President Barack Obama's new budget has much of his own base up in arms, particularly over $230 billion in proposed cuts to Social Security. On Thursday, House Minority Leader Nancy Pelosi (D-Calif.) convened a meeting of House Democrats to hear a closed-door debate on the proposal, which would cost retirees hundreds of dollars a year by tying the growth of monthly Social Security benefits to a new, lower measure of inflation called chained CPI. It was unclear whether the meeting changed any minds, but it certainly highlighted the divisions between the president and his party.
Speaking to reporters after the debate, many Democrats complained that Obama put the cuts on the table far too early. Rep. Louise Slaughter (D-N.Y.), the top Democrat on the House rules committee, likened Obama's negotiating skills to the eagerness of a five-year-old. "When I was a kid, I couldn't play hide and seek," she said. "The pressure was just too much on me. I would hop up and say, Here I am! This is the way this negotiation is taking place. We're trying to get a grand plan out of Republicans. It would be better instead of hollering up, Here I am! to get that agreement first, before you put it in your budget."
Rep. Nydia Velázquez (D-N.Y.) said she could envision putting chained CPI in the budget, but only as a product of negotiations, not as an initial offer, and only as part of a grand bargain with additional revenues, and investments in other progressive priorities. "We don't know what the other side is willing to offer," she said. "We cannot give anything on a silver platter."*
Other Democrats were outright opposed to the president's plan. Rep. Keith Ellison (D-Minn.) looked positively distraught. "I can only say that the Progressive Caucus is dead set against it," he said. Rep. Jan Schakowsky (D-Ill.) said she had no idea why Obama is embracing what was initially a Republican idea. "Chained CPI was a bad idea when [GOP Speaker of the House John] Boehner had it, and it's a bad idea now," she said, adding that measure would hurt seniors much more than the recent tax hikes on high-earners hurt them. Dean Baker of the Center for Economic and Policy Research has calculated that switching to chained CPI would cut about 2 percent of seniors' retirement income over 20 years. By contrast, the hit that the rich got from Obama's New Year's tax increases was only 0.6 percent.*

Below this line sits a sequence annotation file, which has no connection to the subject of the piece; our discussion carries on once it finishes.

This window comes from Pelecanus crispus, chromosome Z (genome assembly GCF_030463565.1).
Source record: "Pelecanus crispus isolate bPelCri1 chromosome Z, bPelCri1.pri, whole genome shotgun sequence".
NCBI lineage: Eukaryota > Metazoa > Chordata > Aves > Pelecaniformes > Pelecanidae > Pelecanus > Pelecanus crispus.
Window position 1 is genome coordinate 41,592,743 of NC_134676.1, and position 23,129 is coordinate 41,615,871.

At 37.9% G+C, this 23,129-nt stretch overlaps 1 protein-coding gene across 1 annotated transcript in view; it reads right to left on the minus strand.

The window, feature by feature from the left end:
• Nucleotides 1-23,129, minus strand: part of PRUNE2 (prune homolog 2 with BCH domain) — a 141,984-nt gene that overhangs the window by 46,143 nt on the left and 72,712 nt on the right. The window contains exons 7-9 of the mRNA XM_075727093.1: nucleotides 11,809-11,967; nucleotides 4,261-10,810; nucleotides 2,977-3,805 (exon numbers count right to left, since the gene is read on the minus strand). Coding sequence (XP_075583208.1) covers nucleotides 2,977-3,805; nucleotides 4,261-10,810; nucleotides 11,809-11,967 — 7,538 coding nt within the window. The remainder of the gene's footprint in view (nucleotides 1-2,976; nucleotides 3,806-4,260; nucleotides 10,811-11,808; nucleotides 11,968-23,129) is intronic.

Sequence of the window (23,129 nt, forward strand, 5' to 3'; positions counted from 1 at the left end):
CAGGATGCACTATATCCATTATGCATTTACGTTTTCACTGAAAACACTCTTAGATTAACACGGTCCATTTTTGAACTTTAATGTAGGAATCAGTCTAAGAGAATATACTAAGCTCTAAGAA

Rep. Sheila Jackson Lee (D-Tex.) said she hopes her party doesn't cave and line up behind the president. "This is so serious because…it will last forever," she said. "If we institutionalize the chained CPI, we will literally throw generations into poverty."
The debate House Democrats attended pitted Damon Silvers, the associate general counsel of the AFL-CIO, against Robert Greenstein, president of the left-leaning Center on Budget and Policy Priorities. Silvers adamantly opposes chained CPI. Greenstein argues that the plan could be workable, but only if included in a bipartisan deal that preserves spending on things like antipoverty programs and infrastructure, and contains protections for the oldest and poorest beneficiaries, as the president's budget does.
Pelosi suggested that many in her caucus thought chained CPI should be preserved as an option for making Social Security solvent in the long run, not as a way to pay down the national debt. "The deficit is not about Social Security," said Rep. Rush Holt (D-N.J). "What puzzles me is why the president would do this."
But nearly every House Democrat who spoke to reporters after the event suggested that, other criticisms aside, Obama's chained CPI proposal is bad politics. "Our brand is the party that brought you Social Security," Holt said. Slaughter added that she has been swamped with calls by unhappy constituents opposing the president's idea. "I'm at a loss for words," she said. "There are so many people living hand to mouth, day to day."
Correction: An earlier version of this article misspelled Rep. Velázquez and Rep.Schakowsky's names.